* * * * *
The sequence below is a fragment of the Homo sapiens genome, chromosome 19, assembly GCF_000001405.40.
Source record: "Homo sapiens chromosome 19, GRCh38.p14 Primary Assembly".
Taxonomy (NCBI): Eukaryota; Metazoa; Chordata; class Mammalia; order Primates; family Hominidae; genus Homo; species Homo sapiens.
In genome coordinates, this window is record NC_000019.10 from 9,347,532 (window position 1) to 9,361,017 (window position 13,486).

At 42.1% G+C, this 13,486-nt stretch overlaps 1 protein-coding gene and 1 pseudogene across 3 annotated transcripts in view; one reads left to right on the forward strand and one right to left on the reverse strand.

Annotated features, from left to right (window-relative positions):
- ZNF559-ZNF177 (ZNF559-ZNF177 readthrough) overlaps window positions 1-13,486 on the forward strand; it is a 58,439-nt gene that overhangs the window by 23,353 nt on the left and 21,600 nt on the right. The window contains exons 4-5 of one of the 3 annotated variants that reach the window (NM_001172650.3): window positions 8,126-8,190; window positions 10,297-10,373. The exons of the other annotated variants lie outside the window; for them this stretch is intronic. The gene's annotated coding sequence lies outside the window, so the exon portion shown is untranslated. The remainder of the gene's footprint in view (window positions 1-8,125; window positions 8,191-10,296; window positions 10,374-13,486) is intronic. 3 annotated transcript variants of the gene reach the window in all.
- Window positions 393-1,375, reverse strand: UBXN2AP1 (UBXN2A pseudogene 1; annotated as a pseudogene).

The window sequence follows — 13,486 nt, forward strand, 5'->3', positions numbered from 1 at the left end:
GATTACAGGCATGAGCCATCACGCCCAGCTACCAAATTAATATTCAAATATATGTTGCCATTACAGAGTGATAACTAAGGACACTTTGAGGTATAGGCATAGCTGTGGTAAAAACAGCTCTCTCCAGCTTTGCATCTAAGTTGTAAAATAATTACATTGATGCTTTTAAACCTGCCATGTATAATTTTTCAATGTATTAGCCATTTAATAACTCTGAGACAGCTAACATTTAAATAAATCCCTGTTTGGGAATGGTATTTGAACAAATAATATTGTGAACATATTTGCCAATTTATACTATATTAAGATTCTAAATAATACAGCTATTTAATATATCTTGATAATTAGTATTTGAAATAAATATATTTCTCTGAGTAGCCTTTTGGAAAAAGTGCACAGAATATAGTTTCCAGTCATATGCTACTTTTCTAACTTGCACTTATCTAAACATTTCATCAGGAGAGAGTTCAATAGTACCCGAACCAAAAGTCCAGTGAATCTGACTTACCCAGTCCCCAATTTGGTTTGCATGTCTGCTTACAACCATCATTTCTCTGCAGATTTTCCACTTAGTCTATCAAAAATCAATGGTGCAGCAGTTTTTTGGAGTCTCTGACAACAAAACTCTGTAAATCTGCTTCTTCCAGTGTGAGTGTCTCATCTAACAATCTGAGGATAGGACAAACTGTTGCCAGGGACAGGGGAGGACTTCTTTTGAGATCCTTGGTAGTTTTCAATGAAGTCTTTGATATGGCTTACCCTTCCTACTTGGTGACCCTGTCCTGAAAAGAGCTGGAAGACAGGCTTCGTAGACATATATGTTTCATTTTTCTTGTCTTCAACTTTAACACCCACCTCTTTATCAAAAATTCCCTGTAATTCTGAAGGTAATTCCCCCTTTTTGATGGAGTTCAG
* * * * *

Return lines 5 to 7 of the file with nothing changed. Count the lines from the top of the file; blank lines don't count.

At 42.1% G+C, this 13,486-nt stretch overlaps 1 protein-coding gene and 1 pseudogene across 3 annotated transcripts in view; one reads left to right on the forward strand and one right to left on the reverse strand.

Annotated features, from left to right (window-relative positions):
- ZNF559-ZNF177 (ZNF559-ZNF177 readthrough) overlaps window positions 1-13,486 on the forward strand; it is a 58,439-nt gene that overhangs the window by 23,353 nt on the left and 21,600 nt on the right. The window contains exons 4-5 of one of the 3 annotated variants that reach the window (NM_001172650.3): window positions 8,126-8,190; window positions 10,297-10,373. The exons of the other annotated variants lie outside the window; for them this stretch is intronic. The gene's annotated coding sequence lies outside the window, so the exon portion shown is untranslated. The remainder of the gene's footprint in view (window positions 1-8,125; window positions 8,191-10,296; window positions 10,374-13,486) is intronic. 3 annotated transcript variants of the gene reach the window in all.